I was having trouble while booting up my Raspberry Pi powered by LiPo batteries.

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Ignore the components inside the blue circle I am just connecting the batteries, the darlington transistor and the coverter. The darlington transistor is used for switching when the power is connected I am getting 5v from the dc-dc converter, but it is not properly running the rpi. The rpi is running if i neglect the transistor, and connect just the batteries and the converter. I think there is an initial current surge when rpi is connected which either the transistor or the converter is unable to cope up with. Any workaround for this?

  • 1
    Add a schema of your circuit.
    – MatsK
    Commented Oct 2, 2017 at 19:10
  • Added the basic schematic Commented Oct 3, 2017 at 4:01
  • If that TP4056 module has a DW01A chip, be aware that it has current limiting. It will cut off load if too much current is drawn.
    – user2497
    Commented Oct 3, 2017 at 15:30
  • My problem arises without even connecting the TP4056 chip. Commented Oct 3, 2017 at 15:40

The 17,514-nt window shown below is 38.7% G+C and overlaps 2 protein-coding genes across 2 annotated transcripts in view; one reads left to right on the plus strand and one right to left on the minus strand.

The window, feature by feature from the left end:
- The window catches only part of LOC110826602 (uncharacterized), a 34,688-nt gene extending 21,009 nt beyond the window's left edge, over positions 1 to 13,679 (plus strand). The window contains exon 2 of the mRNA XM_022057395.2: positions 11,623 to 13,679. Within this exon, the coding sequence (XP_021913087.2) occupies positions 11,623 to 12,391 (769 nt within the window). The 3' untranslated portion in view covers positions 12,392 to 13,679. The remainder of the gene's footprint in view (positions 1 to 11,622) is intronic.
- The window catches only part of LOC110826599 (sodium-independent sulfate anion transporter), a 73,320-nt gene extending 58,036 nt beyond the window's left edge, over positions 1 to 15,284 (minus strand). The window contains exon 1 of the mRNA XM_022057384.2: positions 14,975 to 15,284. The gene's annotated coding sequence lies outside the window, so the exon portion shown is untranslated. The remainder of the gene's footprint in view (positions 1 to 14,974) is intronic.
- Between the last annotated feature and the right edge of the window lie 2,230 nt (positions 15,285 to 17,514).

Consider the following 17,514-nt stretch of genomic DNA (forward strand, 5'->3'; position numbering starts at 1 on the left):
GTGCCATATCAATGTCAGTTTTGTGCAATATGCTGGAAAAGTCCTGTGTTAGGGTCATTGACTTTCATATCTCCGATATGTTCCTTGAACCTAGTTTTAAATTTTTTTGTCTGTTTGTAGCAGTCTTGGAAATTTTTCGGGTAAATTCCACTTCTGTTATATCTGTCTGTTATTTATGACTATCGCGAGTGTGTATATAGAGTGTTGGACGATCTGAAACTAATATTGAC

3 Answers 3


If the red PWR led is on solid, no flickering, the power supply is probably okay.

it just blinks its green led

This indicates an issue with the SD card. Have you tried using a normal power supply? Most likely it will do exactly the same thing.

The significance of the blinks is summarised here, although this may vary from one firmware version to another and as far as I am aware the Foundation does not publish anything official about it. But the long and the short is there is something non-viable about your boot partition (anything wrong with the second, root partition would dealt with by the linux kernel, which does not blink anything but outputs to console).

  • The red PWR led is not on, but the raspi have had booted up before, even when the red LED was not on. Commented Oct 3, 2017 at 3:35
  • The red led indicates a solid power connection. It is intended to flicker when undervolted (which often happens with a sudden increase in current draw if the source is insufficient). If it is right off something is wrong.
    – goldilocks
    Commented Oct 3, 2017 at 11:40

I've powered up a raspberry pi 2 and the official 7" screen with a 3.7V lipo battery and a powerboost 1000C by adafruit successfully without any power issues.

The schematic is available, so you might want to take a look at it.


I've been testing a system with 6 li-po (2 in paralell with 3 in series) supplying a 100W UPS (from Aliexpress) regulating to 15V, and such 15V going into a LM2576 buck to 5V/2,5A to supply Pi 4 + 7" HDMI display, and it gives me 8h hours of battery power with no worries. The "rest" of the power from the 15V UPS goes into an isolated 9V/5A buck for my application (miliohmmeter), which gives me 50+ measurements (in 5A for 3 seconds each) capabilities. So far working all right.

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